Green cities aren’t just good for the environment – they’re good for the people who live in them. Freiburg, Germany has a great quality of life with its parks, public transit and clean air. But will the city keep pushing environmentalism or rest on its laurels? Paul Hockenos takes a look.
The Ruhr region of Germany was once a mining stronghold; now residents are seeking new livelihoods. The last hard coal plants in Germany will close in 2018, but what happens to their communities when they do? Emma Bryce looks at a just transition.
With one “diesel summit” following swiftly on the heels of another these days, we should not lose sight of the overarching mobility transition project. Cargo bike sharing should be promoted to give city dwellers more alternatives to cars, says Sophia Becker.
Here’s a question: how big is the entire power plant fleet in your country compared to the fleet of vehicles? Craig Morris investigated the matter for Germany. Before you read on, take a guess: which one is bigger?
Automakers should see this month’s news—and the news yet to come—as a call to action for a bolder transportation vision. Traditional engines are on their way out, but it’s not enough to just replace gas with electric. Eliot Metzger and Alyssa Fischer explain.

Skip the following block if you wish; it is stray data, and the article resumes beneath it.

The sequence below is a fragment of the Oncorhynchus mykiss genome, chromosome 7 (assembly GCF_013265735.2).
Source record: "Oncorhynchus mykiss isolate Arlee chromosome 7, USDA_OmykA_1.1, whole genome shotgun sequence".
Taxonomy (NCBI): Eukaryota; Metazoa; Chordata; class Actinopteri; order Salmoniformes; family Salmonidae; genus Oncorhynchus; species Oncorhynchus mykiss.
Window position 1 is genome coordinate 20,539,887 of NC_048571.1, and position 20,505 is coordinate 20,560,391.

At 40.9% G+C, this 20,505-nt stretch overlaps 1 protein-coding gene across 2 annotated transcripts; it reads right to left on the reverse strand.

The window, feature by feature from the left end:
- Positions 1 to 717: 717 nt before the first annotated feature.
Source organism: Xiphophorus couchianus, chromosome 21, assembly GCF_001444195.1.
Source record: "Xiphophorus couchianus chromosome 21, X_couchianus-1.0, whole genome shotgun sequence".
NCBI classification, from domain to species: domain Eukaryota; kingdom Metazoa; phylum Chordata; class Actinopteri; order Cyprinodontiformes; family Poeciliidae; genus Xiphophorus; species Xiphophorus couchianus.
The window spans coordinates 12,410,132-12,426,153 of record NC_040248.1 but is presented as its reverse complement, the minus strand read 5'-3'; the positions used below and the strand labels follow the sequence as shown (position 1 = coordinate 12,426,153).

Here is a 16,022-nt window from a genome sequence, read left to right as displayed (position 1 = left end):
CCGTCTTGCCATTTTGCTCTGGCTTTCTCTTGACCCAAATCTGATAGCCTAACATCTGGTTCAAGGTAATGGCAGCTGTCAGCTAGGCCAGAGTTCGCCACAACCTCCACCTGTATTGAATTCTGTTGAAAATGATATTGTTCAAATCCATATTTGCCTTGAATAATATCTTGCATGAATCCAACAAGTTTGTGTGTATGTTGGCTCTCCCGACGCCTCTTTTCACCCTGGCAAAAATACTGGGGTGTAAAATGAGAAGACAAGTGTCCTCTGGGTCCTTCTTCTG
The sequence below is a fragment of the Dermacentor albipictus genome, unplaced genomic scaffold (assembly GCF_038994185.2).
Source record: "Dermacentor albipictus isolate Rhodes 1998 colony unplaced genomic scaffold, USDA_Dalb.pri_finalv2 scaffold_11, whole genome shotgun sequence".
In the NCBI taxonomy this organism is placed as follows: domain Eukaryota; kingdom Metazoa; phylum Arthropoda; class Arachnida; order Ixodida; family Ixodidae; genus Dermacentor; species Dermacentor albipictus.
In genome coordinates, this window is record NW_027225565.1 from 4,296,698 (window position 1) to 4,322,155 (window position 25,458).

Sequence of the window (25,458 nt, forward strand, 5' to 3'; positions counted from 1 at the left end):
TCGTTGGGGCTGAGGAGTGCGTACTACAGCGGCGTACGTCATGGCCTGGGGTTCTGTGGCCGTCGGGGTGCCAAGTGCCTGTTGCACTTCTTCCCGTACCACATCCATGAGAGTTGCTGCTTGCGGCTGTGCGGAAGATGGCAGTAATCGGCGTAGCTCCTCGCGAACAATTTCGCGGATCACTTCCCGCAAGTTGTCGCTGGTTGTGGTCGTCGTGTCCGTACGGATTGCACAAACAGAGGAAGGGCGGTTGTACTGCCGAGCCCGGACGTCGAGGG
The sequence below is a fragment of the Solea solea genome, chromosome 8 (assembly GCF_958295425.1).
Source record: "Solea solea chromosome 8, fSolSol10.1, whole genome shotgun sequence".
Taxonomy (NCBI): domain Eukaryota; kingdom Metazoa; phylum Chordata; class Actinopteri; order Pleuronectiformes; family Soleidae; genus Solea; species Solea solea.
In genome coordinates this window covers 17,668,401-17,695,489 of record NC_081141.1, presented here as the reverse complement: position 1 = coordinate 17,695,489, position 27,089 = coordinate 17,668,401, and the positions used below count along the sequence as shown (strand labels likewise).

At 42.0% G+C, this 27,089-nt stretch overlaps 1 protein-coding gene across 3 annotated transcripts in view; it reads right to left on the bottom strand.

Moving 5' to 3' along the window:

Whenever we talk about getting cities back from cars, there’s pushback. Don’t people love their cars? Don’t we have cities built for cars because that’s what people wanted? Not exactly. Today, Craig Morris takes a look at the German town of Freiburg, and how citizens are taking their streets back.
The government’s new 4,000-euro bonus for electric vehicles is a dud. Why are the Germans so reluctant to buy EVs? And why is there is little support for e-bikes? Craig Morris takes a look.
On July 1, Agora Verkehrswende officially went into business. A sister organization of Agora Energiewende, a think tank for Germany’s energy transition, Verkehrswende will focus (as the German name indicates) on the transport transition. If the organization truly pursues environmental policy, it will fill a gap. If it mainly concerns itself with industrial policy, it will be redundant. Craig Morris explores the possibilities.
Solar water heaters, or biofuel-powered public buses, or any other low-carbon solution isn’t going to install itself or switch itself on. Without visionary thinkers to champion the cause, without people to plan for business-unusual and craft the regulations that’ll make it easier to implement, Southern Africa’s cities won’t evolve into the energy-smart, carbon-friendly engine rooms that they must become, writes Leonie Joubert.
Cities can’t just consume resources, they also have to contribute to producing and restoring the resources. Fortunately, there are some examples showing that cities actually realise the need for a shift and have developed strategies and programs. Irene Garcia has looked at some of these cities.